2.7 million Californians receive food stamps, second only to the number who receive them in Texas. The average monthly benefit for an individual rose 17 percent from March, to $133.28 – or $1.43 per meal (based on a 31-day month).

Read the entire story here.

SF Food Bank’s Gary Maxworthy at the White House

SFFB's Gary Maxworthy at the White House

SFFB's Gary Maxworthy at the White House

Gary Maxworthy, a San Francisco Food Bank board member and architect of the Farm to Family program, recently was invited to the White House. Here is his report:

I received an invitation to The White House and four days later, June 30, I was there in the East Room, listening to President Barack Obama announce and describe the new White House Office of Social Innovation.

Here is how it happened. The program I developed, Farm to Family, and I had been cited as an example when Michele Obama was introduced as the keynote speaker at a Volunteer and Social Innovation convention in San Francisco earlier that week.

I was honored for Farm to Family, and also as an example of a person working in an “encore” career using their experience and – in my case – knowledge of the food industry.

It all began when I was a Vista volunteer, working at the San Francisco Food Bank. We started Farm to Family in 2000, distributing fresh fruits and vegetables to people in need throughout California. The program directly connects California food growers and packers to food banks, distributing fresh fruits and vegetables which aren’t considered marketable – due to shape, size, slight blemishes or overproduction – but are still delicious and healthy to eat. In the past, this surplus produce was ploughed under, fed to animals or dumped in landfills.

The produce is distributed through more than 40 food banks, through the California Association of Food Banks, at no cost to those families receiving it. In 2009 we will distribute over 78 million pounds of produce, with more than 50 different crops represented. We estimate over 500,000 people in need receive Farm to Family fresh fruits and vegetables every week.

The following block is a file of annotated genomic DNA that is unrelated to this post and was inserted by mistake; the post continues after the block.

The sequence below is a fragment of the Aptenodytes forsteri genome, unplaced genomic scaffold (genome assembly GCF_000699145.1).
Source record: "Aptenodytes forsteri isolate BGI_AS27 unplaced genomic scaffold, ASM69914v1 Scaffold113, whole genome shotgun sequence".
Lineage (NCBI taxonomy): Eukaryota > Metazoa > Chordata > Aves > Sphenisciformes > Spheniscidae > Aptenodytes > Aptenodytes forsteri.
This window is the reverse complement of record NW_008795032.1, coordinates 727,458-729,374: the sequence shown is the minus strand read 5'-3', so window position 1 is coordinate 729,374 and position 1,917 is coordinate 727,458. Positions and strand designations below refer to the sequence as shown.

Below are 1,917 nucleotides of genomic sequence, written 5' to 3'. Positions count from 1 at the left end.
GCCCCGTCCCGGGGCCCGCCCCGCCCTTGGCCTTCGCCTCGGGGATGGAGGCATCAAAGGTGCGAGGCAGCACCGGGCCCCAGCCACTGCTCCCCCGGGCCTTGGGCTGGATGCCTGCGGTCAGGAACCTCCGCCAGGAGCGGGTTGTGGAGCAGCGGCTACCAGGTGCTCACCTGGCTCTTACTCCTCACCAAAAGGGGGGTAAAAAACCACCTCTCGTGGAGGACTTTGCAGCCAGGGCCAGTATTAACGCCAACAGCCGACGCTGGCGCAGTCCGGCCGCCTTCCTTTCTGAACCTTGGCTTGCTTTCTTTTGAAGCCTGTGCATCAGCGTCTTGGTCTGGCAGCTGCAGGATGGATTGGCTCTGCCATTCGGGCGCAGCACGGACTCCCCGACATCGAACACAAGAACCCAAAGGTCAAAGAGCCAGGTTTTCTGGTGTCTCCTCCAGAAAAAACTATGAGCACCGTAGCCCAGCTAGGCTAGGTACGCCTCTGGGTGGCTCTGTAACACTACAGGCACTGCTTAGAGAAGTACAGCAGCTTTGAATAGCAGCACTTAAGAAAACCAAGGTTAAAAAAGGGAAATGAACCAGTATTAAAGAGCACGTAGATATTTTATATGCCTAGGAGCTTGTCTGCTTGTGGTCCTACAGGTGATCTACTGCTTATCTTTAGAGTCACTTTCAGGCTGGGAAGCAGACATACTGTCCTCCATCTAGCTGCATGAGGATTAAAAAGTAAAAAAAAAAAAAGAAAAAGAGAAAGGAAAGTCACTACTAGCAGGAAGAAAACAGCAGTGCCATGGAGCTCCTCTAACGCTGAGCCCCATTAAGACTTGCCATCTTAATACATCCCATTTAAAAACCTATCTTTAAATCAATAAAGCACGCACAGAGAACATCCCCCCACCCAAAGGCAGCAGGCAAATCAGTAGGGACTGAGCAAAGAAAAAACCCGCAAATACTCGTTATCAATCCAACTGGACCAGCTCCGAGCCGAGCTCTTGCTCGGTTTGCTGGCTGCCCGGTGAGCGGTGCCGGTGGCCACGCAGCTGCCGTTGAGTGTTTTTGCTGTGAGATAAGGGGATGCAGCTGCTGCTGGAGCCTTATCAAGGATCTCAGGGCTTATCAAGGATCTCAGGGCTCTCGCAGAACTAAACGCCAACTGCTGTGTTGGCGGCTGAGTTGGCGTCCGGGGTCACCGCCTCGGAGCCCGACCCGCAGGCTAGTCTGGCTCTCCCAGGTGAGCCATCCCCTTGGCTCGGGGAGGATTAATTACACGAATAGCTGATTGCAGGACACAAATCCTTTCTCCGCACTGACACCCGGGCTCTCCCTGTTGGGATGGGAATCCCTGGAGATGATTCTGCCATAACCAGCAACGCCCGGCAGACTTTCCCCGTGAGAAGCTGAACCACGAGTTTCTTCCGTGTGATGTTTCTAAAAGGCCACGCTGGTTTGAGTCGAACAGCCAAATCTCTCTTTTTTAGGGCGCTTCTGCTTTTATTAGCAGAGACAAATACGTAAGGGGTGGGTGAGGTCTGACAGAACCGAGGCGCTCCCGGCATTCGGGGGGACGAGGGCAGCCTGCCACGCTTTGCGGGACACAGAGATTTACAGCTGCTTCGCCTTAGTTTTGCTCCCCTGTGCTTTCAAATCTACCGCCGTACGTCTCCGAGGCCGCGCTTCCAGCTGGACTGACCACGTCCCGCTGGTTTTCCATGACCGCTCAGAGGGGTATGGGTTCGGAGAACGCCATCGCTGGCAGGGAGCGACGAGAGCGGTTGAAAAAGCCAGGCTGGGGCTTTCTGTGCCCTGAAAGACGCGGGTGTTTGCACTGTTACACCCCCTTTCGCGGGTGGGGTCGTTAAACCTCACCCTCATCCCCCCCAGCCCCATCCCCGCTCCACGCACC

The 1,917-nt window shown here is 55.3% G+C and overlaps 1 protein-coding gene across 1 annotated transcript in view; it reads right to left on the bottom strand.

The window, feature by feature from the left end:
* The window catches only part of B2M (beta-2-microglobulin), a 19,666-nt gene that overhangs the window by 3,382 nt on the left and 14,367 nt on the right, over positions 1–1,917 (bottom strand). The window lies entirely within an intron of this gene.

In 2007, I received a Purpose Prize for my work with Farm to Family. This prize recognizes people over 60 who are enjoying socially innovative encore careers. Thanks to the Purpose Prize, my work came to the White House’s attention.

Now about my trip.

First I did not get fly on Air Force One, sleep in the Lincoln bedroom or have breakfast with Michele and the kids. I did have the opportunity to see up close the strength of the President’s character, his leadership and charisma.

My day at the White House began with brunch at an elegant home, meeting others being honored. Reaching the White House and after going through security, we were free to look around a series of sitting and dining rooms close to the “East Room” where the president was to speak. It was a thrill to gaze out onto the lawn and the Washington Monument beyond from the interior of the White House.


The Washington Monument, seen from inside the White House

The president spoke for about 20 minutes, announcing the new White House Office of Social Innovation and congratulating the Social Innovators invited for the event.

President Obama speaks about the new Office of Social Innovation (that's advisor David Gergen's head in the foreground)

President Obama speaks about the new Office of Social Innovation (that's advisor David Gergen's head in the foreground)

The White House office on Social Innovation’s mission is to encourage innovative programs, like Farm to Family, and to replicate them in other states.